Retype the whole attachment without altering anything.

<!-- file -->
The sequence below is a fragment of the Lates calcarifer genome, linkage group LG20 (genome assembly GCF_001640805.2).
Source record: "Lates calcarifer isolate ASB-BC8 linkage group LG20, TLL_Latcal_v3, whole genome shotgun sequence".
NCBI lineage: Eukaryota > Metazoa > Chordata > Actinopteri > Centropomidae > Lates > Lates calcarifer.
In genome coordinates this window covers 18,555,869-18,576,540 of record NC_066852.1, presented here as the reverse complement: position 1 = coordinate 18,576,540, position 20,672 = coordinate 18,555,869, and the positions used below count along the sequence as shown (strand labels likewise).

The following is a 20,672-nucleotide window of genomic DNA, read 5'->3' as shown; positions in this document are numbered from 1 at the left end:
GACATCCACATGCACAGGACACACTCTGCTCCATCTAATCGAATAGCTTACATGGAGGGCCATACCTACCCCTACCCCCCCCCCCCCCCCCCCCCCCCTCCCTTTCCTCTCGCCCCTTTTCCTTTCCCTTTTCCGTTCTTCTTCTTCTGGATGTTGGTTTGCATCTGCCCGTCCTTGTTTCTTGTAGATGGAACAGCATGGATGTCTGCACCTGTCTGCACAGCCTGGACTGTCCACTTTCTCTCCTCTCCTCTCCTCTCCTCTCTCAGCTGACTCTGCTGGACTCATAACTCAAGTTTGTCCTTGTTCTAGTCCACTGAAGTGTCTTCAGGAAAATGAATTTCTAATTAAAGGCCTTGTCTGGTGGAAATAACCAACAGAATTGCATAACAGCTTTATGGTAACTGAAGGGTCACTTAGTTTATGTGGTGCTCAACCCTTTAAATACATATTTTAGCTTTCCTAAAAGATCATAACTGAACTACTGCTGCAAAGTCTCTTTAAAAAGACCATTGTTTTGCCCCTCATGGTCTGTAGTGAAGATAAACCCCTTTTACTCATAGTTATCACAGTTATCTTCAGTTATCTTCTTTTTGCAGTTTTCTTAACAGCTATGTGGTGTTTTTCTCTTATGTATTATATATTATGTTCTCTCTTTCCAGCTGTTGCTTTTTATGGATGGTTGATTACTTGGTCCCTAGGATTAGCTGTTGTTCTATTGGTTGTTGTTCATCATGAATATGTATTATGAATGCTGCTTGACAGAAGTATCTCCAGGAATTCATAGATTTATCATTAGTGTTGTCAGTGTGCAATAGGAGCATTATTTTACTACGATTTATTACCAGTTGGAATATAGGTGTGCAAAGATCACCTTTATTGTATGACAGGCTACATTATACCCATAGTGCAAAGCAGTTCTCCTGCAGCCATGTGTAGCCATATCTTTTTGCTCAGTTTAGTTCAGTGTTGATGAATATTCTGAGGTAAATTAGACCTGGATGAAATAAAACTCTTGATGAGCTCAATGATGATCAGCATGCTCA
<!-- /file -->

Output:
The sequence below is a fragment of the Lates calcarifer genome, linkage group LG20 (genome assembly GCF_001640805.2).
Source record: "Lates calcarifer isolate ASB-BC8 linkage group LG20, TLL_Latcal_v3, whole genome shotgun sequence".
NCBI lineage: Eukaryota > Metazoa > Chordata > Actinopteri > Centropomidae > Lates > Lates calcarifer.
In genome coordinates this window covers 18,555,869-18,576,540 of record NC_066852.1, presented here as the reverse complement: position 1 = coordinate 18,576,540, position 20,672 = coordinate 18,555,869, and the positions used below count along the sequence as shown (strand labels likewise).

The following is a 20,672-nucleotide window of genomic DNA, read 5'->3' as shown; positions in this document are numbered from 1 at the left end:
GACATCCACATGCACAGGACACACTCTGCTCCATCTAATCGAATAGCTTACATGGAGGGCCATACCTACCCCTACCCCCCCCCCCCCCCCCCCCCCCCTCCCTTTCCTCTCGCCCCTTTTCCTTTCCCTTTTCCGTTCTTCTTCTTCTGGATGTTGGTTTGCATCTGCCCGTCCTTGTTTCTTGTAGATGGAACAGCATGGATGTCTGCACCTGTCTGCACAGCCTGGACTGTCCACTTTCTCTCCTCTCCTCTCCTCTCCTCTCTCAGCTGACTCTGCTGGACTCATAACTCAAGTTTGTCCTTGTTCTAGTCCACTGAAGTGTCTTCAGGAAAATGAATTTCTAATTAAAGGCCTTGTCTGGTGGAAATAACCAACAGAATTGCATAACAGCTTTATGGTAACTGAAGGGTCACTTAGTTTATGTGGTGCTCAACCCTTTAAATACATATTTTAGCTTTCCTAAAAGATCATAACTGAACTACTGCTGCAAAGTCTCTTTAAAAAGACCATTGTTTTGCCCCTCATGGTCTGTAGTGAAGATAAACCCCTTTTACTCATAGTTATCACAGTTATCTTCAGTTATCTTCTTTTTGCAGTTTTCTTAACAGCTATGTGGTGTTTTTCTCTTATGTATTATATATTATGTTCTCTCTTTCCAGCTGTTGCTTTTTATGGATGGTTGATTACTTGGTCCCTAGGATTAGCTGTTGTTCTATTGGTTGTTGTTCATCATGAATATGTATTATGAATGCTGCTTGACAGAAGTATCTCCAGGAATTCATAGATTTATCATTAGTGTTGTCAGTGTGCAATAGGAGCATTATTTTACTACGATTTATTACCAGTTGGAATATAGGTGTGCAAAGATCACCTTTATTGTATGACAGGCTACATTATACCCATAGTGCAAAGCAGTTCTCCTGCAGCCATGTGTAGCCATATCTTTTTGCTCAGTTTAGTTCAGTGTTGATGAATATTCTGAGGTAAATTAGACCTGGATGAAATAAAACTCTTGATGAGCTCAATGATGATCAGCATGCTCA